Key Technologies for the Digital Age

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Digital is a revolution and one of the most important directions for the future of IT.

 

I must admit, I have a bit of a problem with the term “digital” as it’s used today.

That’s because every part of modern-day information and communications is digital. Computers. Networks. Content. Everything! Digital by itself is obvious and redundant.

But the meaning of Digital has changed. Today, Digital isn’t only about data. It’s also about applications and operations. Digital is a new way of doing business. It emphasizes interaction, not just data.

In this context, Digital becomes an exciting opportunity. We now have Digital business, Digital commerce, Digital collaboration, and Digital education. And that’s only the beginning.

Digital produces enormous benefits. These include: simple exchanges of information, better scalability, lower operating costs, and most important, improved end-user productivity.

Productivity is how we measure the success of any technology.

We’re only at the beginning of the Digital revolution. It’s important to keep a good degree of perspective since Digital techniques and technologies are still evolving.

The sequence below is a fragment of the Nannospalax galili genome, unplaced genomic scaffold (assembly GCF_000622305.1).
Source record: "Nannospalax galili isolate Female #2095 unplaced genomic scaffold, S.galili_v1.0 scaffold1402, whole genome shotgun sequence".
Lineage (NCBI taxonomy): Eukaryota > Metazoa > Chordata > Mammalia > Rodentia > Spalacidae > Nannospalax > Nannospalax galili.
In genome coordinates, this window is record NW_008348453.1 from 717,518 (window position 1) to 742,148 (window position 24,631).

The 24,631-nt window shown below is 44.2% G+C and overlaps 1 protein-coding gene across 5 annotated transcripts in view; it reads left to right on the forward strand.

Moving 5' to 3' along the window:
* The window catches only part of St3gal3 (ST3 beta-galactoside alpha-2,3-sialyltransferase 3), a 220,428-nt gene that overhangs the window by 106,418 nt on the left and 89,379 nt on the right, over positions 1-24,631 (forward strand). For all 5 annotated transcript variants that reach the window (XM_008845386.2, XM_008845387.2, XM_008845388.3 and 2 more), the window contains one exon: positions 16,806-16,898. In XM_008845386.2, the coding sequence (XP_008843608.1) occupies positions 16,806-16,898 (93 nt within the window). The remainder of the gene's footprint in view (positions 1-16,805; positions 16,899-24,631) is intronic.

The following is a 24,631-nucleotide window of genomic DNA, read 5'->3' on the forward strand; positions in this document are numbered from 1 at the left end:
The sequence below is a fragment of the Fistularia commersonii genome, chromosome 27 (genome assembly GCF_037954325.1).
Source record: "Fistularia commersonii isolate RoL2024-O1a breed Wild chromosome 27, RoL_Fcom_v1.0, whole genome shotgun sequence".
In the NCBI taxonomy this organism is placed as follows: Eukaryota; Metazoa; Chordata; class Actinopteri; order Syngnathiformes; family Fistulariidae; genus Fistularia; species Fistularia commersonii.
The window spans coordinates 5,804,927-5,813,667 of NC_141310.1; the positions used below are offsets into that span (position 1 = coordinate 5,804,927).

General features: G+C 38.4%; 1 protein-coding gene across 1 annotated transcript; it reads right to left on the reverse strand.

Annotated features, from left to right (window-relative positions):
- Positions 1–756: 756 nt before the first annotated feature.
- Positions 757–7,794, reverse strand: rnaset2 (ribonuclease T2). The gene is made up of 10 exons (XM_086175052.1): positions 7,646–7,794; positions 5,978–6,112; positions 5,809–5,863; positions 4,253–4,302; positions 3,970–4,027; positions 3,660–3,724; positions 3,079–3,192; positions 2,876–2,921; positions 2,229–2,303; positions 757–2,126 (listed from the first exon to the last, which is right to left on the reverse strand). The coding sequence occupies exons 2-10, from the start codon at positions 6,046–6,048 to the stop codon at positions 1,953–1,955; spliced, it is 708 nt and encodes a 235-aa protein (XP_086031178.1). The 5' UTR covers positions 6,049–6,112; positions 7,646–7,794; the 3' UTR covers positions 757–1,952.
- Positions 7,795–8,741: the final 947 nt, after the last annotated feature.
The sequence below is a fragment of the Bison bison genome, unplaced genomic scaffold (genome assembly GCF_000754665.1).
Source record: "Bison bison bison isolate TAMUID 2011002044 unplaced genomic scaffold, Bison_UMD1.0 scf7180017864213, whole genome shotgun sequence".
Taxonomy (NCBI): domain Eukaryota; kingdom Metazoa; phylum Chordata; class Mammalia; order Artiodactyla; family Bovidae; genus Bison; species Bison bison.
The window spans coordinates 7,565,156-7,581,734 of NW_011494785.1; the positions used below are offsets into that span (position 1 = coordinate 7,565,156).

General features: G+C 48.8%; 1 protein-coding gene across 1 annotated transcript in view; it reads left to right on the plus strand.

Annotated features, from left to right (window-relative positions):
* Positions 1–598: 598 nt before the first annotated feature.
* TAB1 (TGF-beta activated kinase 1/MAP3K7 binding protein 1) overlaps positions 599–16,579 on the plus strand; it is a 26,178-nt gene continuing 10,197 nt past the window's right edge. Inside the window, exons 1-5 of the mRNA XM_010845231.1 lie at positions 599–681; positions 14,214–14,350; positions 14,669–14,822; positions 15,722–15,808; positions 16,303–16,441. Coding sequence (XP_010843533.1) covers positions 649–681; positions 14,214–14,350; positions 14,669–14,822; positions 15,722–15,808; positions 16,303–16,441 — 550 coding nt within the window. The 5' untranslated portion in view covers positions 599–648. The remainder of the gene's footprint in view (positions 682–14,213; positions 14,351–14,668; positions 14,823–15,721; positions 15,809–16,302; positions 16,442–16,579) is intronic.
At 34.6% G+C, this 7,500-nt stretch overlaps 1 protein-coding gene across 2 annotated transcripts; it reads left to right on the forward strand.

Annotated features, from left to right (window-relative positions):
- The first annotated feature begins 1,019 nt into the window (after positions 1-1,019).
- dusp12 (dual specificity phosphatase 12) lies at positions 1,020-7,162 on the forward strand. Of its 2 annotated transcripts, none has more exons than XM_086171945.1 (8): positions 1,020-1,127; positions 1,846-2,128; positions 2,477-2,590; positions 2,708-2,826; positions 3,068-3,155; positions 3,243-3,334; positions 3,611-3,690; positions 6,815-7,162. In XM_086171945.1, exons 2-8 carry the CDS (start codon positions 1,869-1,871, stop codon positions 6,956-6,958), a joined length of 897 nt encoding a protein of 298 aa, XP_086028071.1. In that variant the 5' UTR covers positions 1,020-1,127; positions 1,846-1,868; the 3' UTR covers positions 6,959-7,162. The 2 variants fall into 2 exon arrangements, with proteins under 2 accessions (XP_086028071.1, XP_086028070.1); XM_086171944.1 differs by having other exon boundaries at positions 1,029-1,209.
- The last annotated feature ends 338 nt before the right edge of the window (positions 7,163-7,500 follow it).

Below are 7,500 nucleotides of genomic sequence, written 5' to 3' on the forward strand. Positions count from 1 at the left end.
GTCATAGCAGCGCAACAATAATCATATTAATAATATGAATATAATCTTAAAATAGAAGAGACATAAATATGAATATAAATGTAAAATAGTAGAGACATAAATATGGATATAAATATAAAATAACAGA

And if you’re not careful, you will waste a significant amount of time and money pursuing avenues that yield a poor return on investment.

To get the best Digital outcome, here’s a list of technologies that matter most:

 

  • Mobility: Operating in a geographically-highly-distributed environment. This means using a wide variety of mobile devices, wireless networks, and mobility-centric IT services.

Enterprise mobility management, mobile expense management, mobile application and content management, and the monitoring and enforcement of organizational IT policies are all essential to Digital success.

 

  • Cloud: The Digital era demands Cloud-based solutions. Central management and control of information are vital. This is much easier to implement in a Cloud-based context.

This means that the IT staff must carefully evaluate suppliers. They must look at operational criteria, scalability requirements and an eye towards fault-tolerance, reliability and continuity.

 

  • Security, integrity and privacy: Collectively, these are the greatest challenge to making modern Digital work. Failure to address these elements could derail the Digital age altogether.

Security. Or failures in security, are in the news almost every day. Hacking, break-ins, theft of information and many other adverse events are so common it is easy to become overwhelmed.

Yet simple techniques such as encrypting sensitive data or providing strong authentication and identity management solutions, along with general consciousness-raising across the user base can yield powerful results.

 

 

  • Content management: Digital is ultimately about being able to work fluidly with data and information across applications and workgroups. In this context data and information are generally referred to as content. It’s therefore important to maximize control over content.